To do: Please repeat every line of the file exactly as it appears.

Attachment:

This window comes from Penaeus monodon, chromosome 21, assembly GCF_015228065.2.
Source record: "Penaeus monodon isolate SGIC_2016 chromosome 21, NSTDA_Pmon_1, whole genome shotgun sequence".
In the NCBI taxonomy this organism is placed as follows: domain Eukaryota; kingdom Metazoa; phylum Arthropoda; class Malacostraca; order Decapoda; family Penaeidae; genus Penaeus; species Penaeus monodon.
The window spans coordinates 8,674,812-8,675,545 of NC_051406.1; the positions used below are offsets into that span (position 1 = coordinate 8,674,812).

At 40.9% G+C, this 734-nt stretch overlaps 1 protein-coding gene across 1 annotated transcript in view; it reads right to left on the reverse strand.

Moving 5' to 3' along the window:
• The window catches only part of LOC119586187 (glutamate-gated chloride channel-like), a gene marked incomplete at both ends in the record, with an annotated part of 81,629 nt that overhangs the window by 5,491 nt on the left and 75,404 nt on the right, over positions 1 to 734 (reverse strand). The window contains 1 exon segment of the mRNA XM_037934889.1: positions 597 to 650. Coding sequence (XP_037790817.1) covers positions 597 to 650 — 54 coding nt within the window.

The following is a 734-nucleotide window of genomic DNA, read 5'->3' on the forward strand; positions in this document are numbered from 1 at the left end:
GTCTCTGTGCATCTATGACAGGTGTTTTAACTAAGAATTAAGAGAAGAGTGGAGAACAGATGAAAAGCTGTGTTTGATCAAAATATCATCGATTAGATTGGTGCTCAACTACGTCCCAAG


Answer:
This window comes from Penaeus monodon, chromosome 21, assembly GCF_015228065.2.
Source record: "Penaeus monodon isolate SGIC_2016 chromosome 21, NSTDA_Pmon_1, whole genome shotgun sequence".
In the NCBI taxonomy this organism is placed as follows: domain Eukaryota; kingdom Metazoa; phylum Arthropoda; class Malacostraca; order Decapoda; family Penaeidae; genus Penaeus; species Penaeus monodon.
The window spans coordinates 8,674,812-8,675,545 of NC_051406.1; the positions used below are offsets into that span (position 1 = coordinate 8,674,812).

At 40.9% G+C, this 734-nt stretch overlaps 1 protein-coding gene across 1 annotated transcript in view; it reads right to left on the reverse strand.

Moving 5' to 3' along the window:
• The window catches only part of LOC119586187 (glutamate-gated chloride channel-like), a gene marked incomplete at both ends in the record, with an annotated part of 81,629 nt that overhangs the window by 5,491 nt on the left and 75,404 nt on the right, over positions 1 to 734 (reverse strand). The window contains 1 exon segment of the mRNA XM_037934889.1: positions 597 to 650. Coding sequence (XP_037790817.1) covers positions 597 to 650 — 54 coding nt within the window.

The following is a 734-nucleotide window of genomic DNA, read 5'->3' on the forward strand; positions in this document are numbered from 1 at the left end:
GTCTCTGTGCATCTATGACAGGTGTTTTAACTAAGAATTAAGAGAAGAGTGGAGAACAGATGAAAAGCTGTGTTTGATCAAAATATCATCGATTAGATTGGTGCTCAACTACGTCCCAAG